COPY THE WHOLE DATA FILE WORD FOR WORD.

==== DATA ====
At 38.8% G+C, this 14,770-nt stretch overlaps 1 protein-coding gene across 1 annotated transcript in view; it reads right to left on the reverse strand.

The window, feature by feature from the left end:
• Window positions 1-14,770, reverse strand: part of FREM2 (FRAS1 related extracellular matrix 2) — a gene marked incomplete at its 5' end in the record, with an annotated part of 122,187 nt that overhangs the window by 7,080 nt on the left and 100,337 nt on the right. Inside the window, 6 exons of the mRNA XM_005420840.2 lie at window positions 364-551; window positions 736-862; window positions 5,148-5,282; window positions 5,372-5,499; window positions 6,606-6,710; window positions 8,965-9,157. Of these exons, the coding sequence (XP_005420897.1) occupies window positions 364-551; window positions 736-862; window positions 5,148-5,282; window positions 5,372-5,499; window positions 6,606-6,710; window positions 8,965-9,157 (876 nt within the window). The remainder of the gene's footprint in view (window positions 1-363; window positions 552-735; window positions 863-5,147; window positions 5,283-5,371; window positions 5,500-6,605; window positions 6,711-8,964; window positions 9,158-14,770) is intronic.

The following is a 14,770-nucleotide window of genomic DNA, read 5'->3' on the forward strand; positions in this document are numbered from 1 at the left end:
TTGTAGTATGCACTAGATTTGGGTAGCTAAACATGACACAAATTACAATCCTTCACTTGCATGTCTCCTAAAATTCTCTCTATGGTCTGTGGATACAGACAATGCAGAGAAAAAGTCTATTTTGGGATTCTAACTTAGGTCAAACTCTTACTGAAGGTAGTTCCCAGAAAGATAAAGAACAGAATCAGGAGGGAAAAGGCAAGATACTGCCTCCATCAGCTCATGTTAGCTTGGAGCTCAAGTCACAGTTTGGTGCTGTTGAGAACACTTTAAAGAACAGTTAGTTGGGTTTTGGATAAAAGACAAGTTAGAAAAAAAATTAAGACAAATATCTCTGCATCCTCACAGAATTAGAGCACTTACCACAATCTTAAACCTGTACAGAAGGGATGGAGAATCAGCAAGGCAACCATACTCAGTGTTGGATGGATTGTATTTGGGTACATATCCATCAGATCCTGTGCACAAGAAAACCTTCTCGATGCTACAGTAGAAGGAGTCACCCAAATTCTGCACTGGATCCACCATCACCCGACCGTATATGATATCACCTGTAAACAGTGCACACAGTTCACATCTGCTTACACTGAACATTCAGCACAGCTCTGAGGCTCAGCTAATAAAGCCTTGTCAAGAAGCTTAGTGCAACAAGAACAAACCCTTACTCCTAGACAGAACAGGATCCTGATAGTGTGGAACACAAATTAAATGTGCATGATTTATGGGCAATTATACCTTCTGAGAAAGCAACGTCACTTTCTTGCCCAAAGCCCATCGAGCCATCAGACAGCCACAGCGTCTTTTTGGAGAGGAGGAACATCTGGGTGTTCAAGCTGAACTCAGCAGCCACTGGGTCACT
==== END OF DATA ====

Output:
At 38.8% G+C, this 14,770-nt stretch overlaps 1 protein-coding gene across 1 annotated transcript in view; it reads right to left on the reverse strand.

The window, feature by feature from the left end:
• Window positions 1-14,770, reverse strand: part of FREM2 (FRAS1 related extracellular matrix 2) — a gene marked incomplete at its 5' end in the record, with an annotated part of 122,187 nt that overhangs the window by 7,080 nt on the left and 100,337 nt on the right. Inside the window, 6 exons of the mRNA XM_005420840.2 lie at window positions 364-551; window positions 736-862; window positions 5,148-5,282; window positions 5,372-5,499; window positions 6,606-6,710; window positions 8,965-9,157. Of these exons, the coding sequence (XP_005420897.1) occupies window positions 364-551; window positions 736-862; window positions 5,148-5,282; window positions 5,372-5,499; window positions 6,606-6,710; window positions 8,965-9,157 (876 nt within the window). The remainder of the gene's footprint in view (window positions 1-363; window positions 552-735; window positions 863-5,147; window positions 5,283-5,371; window positions 5,500-6,605; window positions 6,711-8,964; window positions 9,158-14,770) is intronic.

The following is a 14,770-nucleotide window of genomic DNA, read 5'->3' on the forward strand; positions in this document are numbered from 1 at the left end:
TTGTAGTATGCACTAGATTTGGGTAGCTAAACATGACACAAATTACAATCCTTCACTTGCATGTCTCCTAAAATTCTCTCTATGGTCTGTGGATACAGACAATGCAGAGAAAAAGTCTATTTTGGGATTCTAACTTAGGTCAAACTCTTACTGAAGGTAGTTCCCAGAAAGATAAAGAACAGAATCAGGAGGGAAAAGGCAAGATACTGCCTCCATCAGCTCATGTTAGCTTGGAGCTCAAGTCACAGTTTGGTGCTGTTGAGAACACTTTAAAGAACAGTTAGTTGGGTTTTGGATAAAAGACAAGTTAGAAAAAAAATTAAGACAAATATCTCTGCATCCTCACAGAATTAGAGCACTTACCACAATCTTAAACCTGTACAGAAGGGATGGAGAATCAGCAAGGCAACCATACTCAGTGTTGGATGGATTGTATTTGGGTACATATCCATCAGATCCTGTGCACAAGAAAACCTTCTCGATGCTACAGTAGAAGGAGTCACCCAAATTCTGCACTGGATCCACCATCACCCGACCGTATATGATATCACCTGTAAACAGTGCACACAGTTCACATCTGCTTACACTGAACATTCAGCACAGCTCTGAGGCTCAGCTAATAAAGCCTTGTCAAGAAGCTTAGTGCAACAAGAACAAACCCTTACTCCTAGACAGAACAGGATCCTGATAGTGTGGAACACAAATTAAATGTGCATGATTTATGGGCAATTATACCTTCTGAGAAAGCAACGTCACTTTCTTGCCCAAAGCCCATCGAGCCATCAGACAGCCACAGCGTCTTTTTGGAGAGGAGGAACATCTGGGTGTTCAAGCTGAACTCAGCAGCCACTGGGTCACT